Q&A with Aloe Blacc

Q&A session was held with Aloe Blacc in preparation for Blankets and Wine this coming Sunday. Here is a snippet of the discussions.

What prompted the change of style from hip hop earlier in your career to singing?

I started in a hip hop group called Emanon back in 1995. As we progressed, the climate of hip hop changed. It went from jazzy, philosophical, poetic in lyrics and style, to a very street and violent misogynistic kind of hip hop. Which became popular in the mainstream. So wanted to make a transition to singing because I thought I could be more effective as a lyricist.

How challenging was the transition?

The transition was not easy; it took a long time to learn to sing and write differently. In hip hop, I used 10-20 words per line and as a vocalist 4-8 words per line. So finding the words that matter the most and learning how to encapsulate those words was really a struggle… It took maybe 7 years since the transition to get it to where I felt comfortable.


Aloe Blacc with his producer Exile                                   Aloe Blacc with his producer Exile

Which topics do you find difficult to tackle in your music?

It’s always been tough for me to do love songs that are about romantic love. I do love songs that are about familial love, friendship loyalty, love for humanity, love for nature, but I haven’t really approached the depth of romantic love. I think it’s probably something I’m going to start working at. I’ve been lucky enough to have success without that.

What causes are you involved in?

I use my music videos as often as possible to share important social causes that I believe my audience should be aware of and to create positive social transformation. The ‘Wake Me Up’ video was to discuss immigration. My parents are from Panama…and it took them roughly 7 years to become citizens of the US. I have a lot of family and friends who are still in the struggle of trying to become citizens.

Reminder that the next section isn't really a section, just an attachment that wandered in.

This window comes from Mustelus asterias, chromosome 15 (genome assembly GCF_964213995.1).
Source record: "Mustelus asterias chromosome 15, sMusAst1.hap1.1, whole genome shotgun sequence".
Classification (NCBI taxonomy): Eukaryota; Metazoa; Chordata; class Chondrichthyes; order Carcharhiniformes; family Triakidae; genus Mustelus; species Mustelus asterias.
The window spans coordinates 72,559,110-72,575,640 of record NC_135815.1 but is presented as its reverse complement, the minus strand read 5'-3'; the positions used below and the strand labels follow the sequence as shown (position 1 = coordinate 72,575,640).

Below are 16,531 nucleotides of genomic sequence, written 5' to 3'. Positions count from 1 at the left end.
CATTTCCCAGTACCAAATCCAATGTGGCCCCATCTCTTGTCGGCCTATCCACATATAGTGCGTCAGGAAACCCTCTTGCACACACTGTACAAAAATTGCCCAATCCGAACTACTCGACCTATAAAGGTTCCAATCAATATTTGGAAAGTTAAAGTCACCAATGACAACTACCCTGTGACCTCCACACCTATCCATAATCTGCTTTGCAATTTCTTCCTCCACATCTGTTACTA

In ‘Love is The Answer’ I discussed the issue of wilful defiance. I believe when you have a political, judicial incarcerations system that is built to make money from incarceration, there will be incentives to create laws that are excessively punitive to find ways to bring more people into jail. The privatized prison owners know that if a child doesn’t know how to read by third grade, he has a 60% higher chance of going to prison, if he’s in prison they get 60,000 dollars a year of taxpayers money…Doing this video was part of that conversation.

The music video for ‘The Man’ was about protest. About highlighting heroes of the past like Malcolm X, Martin Luther King, Muhhammad Ali, who stood up for what they believe in and against a system that was targeting the black demographic unjustifiably.

Hopefully the future videos that I do will continue to raise positive transformation issues. I have a song that I’ve written, and a concept of a video that I’d like to do with Malaria No More, potentially filmed here in Nairobi. I’ll be meeting with some filmmakers and speaking with the Malaria No More faction in Nairobi

Aloe Blacc will be performing at the Blankets and Wine this Sunday. Cop your tickets here

I'm a music & culture writer and photographer. Catch up with me on Instagram @muzikiyamtaa.